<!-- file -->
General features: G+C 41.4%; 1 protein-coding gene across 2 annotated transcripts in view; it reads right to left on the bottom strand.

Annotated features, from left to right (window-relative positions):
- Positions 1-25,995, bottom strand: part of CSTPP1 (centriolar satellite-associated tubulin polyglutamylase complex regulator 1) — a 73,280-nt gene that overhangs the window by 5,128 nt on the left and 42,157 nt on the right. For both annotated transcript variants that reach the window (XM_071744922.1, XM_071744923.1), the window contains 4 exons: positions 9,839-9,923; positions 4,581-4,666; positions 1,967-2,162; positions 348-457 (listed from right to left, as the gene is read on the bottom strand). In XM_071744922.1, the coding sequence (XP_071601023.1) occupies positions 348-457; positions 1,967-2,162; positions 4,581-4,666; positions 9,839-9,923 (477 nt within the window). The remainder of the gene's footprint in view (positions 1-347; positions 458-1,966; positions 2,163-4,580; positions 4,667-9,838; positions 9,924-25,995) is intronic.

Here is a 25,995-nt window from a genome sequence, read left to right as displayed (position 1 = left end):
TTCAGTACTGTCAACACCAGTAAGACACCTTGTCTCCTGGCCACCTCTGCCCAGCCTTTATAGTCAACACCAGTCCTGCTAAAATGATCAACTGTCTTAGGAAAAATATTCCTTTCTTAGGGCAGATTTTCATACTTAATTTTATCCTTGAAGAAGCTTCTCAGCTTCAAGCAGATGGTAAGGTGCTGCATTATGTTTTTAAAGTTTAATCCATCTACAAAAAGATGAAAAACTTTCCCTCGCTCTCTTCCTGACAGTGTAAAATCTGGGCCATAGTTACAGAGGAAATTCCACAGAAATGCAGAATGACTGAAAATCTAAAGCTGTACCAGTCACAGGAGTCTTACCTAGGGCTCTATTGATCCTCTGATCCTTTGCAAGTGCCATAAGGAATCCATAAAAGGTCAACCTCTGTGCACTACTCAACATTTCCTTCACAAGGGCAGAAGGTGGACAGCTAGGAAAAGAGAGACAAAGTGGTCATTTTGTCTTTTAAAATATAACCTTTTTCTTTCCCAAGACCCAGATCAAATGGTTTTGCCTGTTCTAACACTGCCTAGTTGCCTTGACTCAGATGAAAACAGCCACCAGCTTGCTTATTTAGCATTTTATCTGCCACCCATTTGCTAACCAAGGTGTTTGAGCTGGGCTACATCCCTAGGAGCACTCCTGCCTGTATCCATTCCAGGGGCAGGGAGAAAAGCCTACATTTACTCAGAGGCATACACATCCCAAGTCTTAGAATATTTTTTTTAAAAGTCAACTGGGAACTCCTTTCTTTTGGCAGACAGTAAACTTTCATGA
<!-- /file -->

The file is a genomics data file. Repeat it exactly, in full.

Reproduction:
General features: G+C 41.4%; 1 protein-coding gene across 2 annotated transcripts in view; it reads right to left on the bottom strand.

Annotated features, from left to right (window-relative positions):
- Positions 1-25,995, bottom strand: part of CSTPP1 (centriolar satellite-associated tubulin polyglutamylase complex regulator 1) — a 73,280-nt gene that overhangs the window by 5,128 nt on the left and 42,157 nt on the right. For both annotated transcript variants that reach the window (XM_071744922.1, XM_071744923.1), the window contains 4 exons: positions 9,839-9,923; positions 4,581-4,666; positions 1,967-2,162; positions 348-457 (listed from right to left, as the gene is read on the bottom strand). In XM_071744922.1, the coding sequence (XP_071601023.1) occupies positions 348-457; positions 1,967-2,162; positions 4,581-4,666; positions 9,839-9,923 (477 nt within the window). The remainder of the gene's footprint in view (positions 1-347; positions 458-1,966; positions 2,163-4,580; positions 4,667-9,838; positions 9,924-25,995) is intronic.

Here is a 25,995-nt window from a genome sequence, read left to right as displayed (position 1 = left end):
TTCAGTACTGTCAACACCAGTAAGACACCTTGTCTCCTGGCCACCTCTGCCCAGCCTTTATAGTCAACACCAGTCCTGCTAAAATGATCAACTGTCTTAGGAAAAATATTCCTTTCTTAGGGCAGATTTTCATACTTAATTTTATCCTTGAAGAAGCTTCTCAGCTTCAAGCAGATGGTAAGGTGCTGCATTATGTTTTTAAAGTTTAATCCATCTACAAAAAGATGAAAAACTTTCCCTCGCTCTCTTCCTGACAGTGTAAAATCTGGGCCATAGTTACAGAGGAAATTCCACAGAAATGCAGAATGACTGAAAATCTAAAGCTGTACCAGTCACAGGAGTCTTACCTAGGGCTCTATTGATCCTCTGATCCTTTGCAAGTGCCATAAGGAATCCATAAAAGGTCAACCTCTGTGCACTACTCAACATTTCCTTCACAAGGGCAGAAGGTGGACAGCTAGGAAAAGAGAGACAAAGTGGTCATTTTGTCTTTTAAAATATAACCTTTTTCTTTCCCAAGACCCAGATCAAATGGTTTTGCCTGTTCTAACACTGCCTAGTTGCCTTGACTCAGATGAAAACAGCCACCAGCTTGCTTATTTAGCATTTTATCTGCCACCCATTTGCTAACCAAGGTGTTTGAGCTGGGCTACATCCCTAGGAGCACTCCTGCCTGTATCCATTCCAGGGGCAGGGAGAAAAGCCTACATTTACTCAGAGGCATACACATCCCAAGTCTTAGAATATTTTTTTTAAAAGTCAACTGGGAACTCCTTTCTTTTGGCAGACAGTAAACTTTCATGA